Of course, Japanese food is the standard. Most ryokan take pride in serving up traditional Japanese kaiseki (multi-course) meals made using local ingredients.
Where do you eat your meals in a ryokan?
While many ryokan serve meals to guests in their rooms, many ryokan also have dining halls/restaurants where meals are served.
Are all bathing facilities in ryokan natural hot springs (onsen)?
While many ryokan have large public baths, they are not necessarily natural hot springs (known as onsen in Japanese). In order for a facility to be classified as an onsen, there are certain standards that need to be met by law regarding the composition and temperature of the water.
What is the proper way of having a Japanese bath?
In the changing area, remove all your clothes. You may take a small towel with you into the bathing area. After entering the bathing area, but before entering the main bath, you should wash your entire body. The reason for this is that in Japan, the bath is a shared facility to soak and relax in; it is not used for washing. Once you have washed yourself, enter the bath and relax!
The showers in Japanese public baths consist of seated-type stalls. It is considered bad manners to stand while taking a shower in this kind of stall. It is also considered bad manners to immerse your towel in the bath water.
Please note that some ryokan do not allow guests with tatoos to use the public bathing areas. If you have a tattoo, you should contact the ryokan or JAPANiCAN Customer Support beforehand to confirm that you will be able to use the baths. Many ryokan that do not allow guests with tatoos to use the public baths will still allow them to use the private reservable baths.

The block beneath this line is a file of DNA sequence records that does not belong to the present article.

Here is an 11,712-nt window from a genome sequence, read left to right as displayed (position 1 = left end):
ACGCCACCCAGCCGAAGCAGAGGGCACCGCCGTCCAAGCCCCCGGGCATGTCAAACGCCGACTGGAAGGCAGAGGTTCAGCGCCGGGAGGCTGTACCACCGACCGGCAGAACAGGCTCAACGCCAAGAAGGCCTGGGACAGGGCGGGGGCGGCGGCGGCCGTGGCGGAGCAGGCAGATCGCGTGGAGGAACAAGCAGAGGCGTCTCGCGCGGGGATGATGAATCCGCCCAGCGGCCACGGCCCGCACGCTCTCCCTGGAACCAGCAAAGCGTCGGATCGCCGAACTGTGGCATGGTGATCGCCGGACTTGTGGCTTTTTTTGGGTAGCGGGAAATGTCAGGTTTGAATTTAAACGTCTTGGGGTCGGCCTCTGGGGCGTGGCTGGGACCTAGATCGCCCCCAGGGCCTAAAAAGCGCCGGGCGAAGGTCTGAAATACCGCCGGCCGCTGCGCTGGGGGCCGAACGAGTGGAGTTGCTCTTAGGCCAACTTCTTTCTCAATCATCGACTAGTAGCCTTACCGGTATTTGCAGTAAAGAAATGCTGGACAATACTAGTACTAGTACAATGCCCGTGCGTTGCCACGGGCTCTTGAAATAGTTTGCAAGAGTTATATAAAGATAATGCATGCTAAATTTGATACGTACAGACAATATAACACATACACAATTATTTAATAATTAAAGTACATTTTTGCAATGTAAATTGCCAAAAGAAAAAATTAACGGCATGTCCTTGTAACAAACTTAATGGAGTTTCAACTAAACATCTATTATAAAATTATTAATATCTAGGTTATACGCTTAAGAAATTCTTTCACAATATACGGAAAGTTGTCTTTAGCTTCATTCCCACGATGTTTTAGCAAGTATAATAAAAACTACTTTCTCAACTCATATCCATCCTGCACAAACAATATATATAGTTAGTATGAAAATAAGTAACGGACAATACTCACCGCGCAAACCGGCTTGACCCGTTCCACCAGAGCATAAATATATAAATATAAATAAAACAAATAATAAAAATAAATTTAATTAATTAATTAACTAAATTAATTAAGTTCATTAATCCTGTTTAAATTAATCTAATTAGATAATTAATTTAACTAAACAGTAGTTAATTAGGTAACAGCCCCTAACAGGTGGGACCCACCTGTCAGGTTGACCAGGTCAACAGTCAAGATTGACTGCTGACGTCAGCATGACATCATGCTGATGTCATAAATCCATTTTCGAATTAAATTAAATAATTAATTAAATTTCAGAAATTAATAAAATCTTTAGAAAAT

Are all toilets in ryokan Japanese-style only?
It used to be the case that most ryokan had only Japanese-style toilets, but recently the number of ryokan with Western-style toilets has been increasing. The number of ryokan with modern electronic bidet toilets is also increasing.
Do ryokan not have showers?
Most ryokan have large public-use baths. Located around the baths are seated-type shower stalls for guests to use. Some ryokan also have rooms with their own shower rooms/bathrooms. On JAPANiCAN's accommodation list pages, rooms with bathing facilities will appear with a "Bath" icon.
What kind of baths are there?
Most ryokan have at least one large indoor public bath; a significant proportion of those also have an outdoor, open-air bath. Some ryokan also have smaller baths that can be reserved for private use by guests or families. Some ryokan also offer rooms with ensuite baths.
Can I use the baths at any time of day?
The times that baths are open differ by ryokan, and you will be informed at what time the baths close when you check in. As a general guide, baths usually open early in the morning and stay open until midnight or 1:00 a.m.
When staying at a ryokan, the norm is for guests to take a bath before dinner, get changed into their yukata and eat, and then have another bath after dinner.
I'm not comfortable bathing in front of others. Can I still enjoy the baths at a ryokan?
Of course! A great option for those not comfortable with bathing in a public area, some ryokan offer rooms with private ensuite open-air baths. These baths are attatched to individual guest rooms and use the same type of water as the larger public baths. We have assembled a list of ryokan that offer such rooms.
Notice:To book a room with a private open-air bath, select a room showing the "Open-air Bath" icon.
Are there baths that can be reserved?
Yes. Another option for those looking for privacy are family-size baths that can be reserved for a specified time period for an additional charge present at some ryokan. If you want to spend some time bathing and relaxing with just your friends or family, this is a great option.
Ryokan with private baths available for reservation in Fuji/Hakone Area
Note: Although the hotels listed above all have private baths available for reservation, further information is not currently available on the hotel deals page. To reserve a bath after booking your stay at a ryokan, please contact JAPANiCAN Customer Support
Is it possible to just use a ryokan's bathing facilities without spending the night there?
Some ryokan do allow members of the public who are not guests to use their bathing facilities for a fee; you should always check with individual ryokan before visiting.
Do people usually have dinner or a bath first?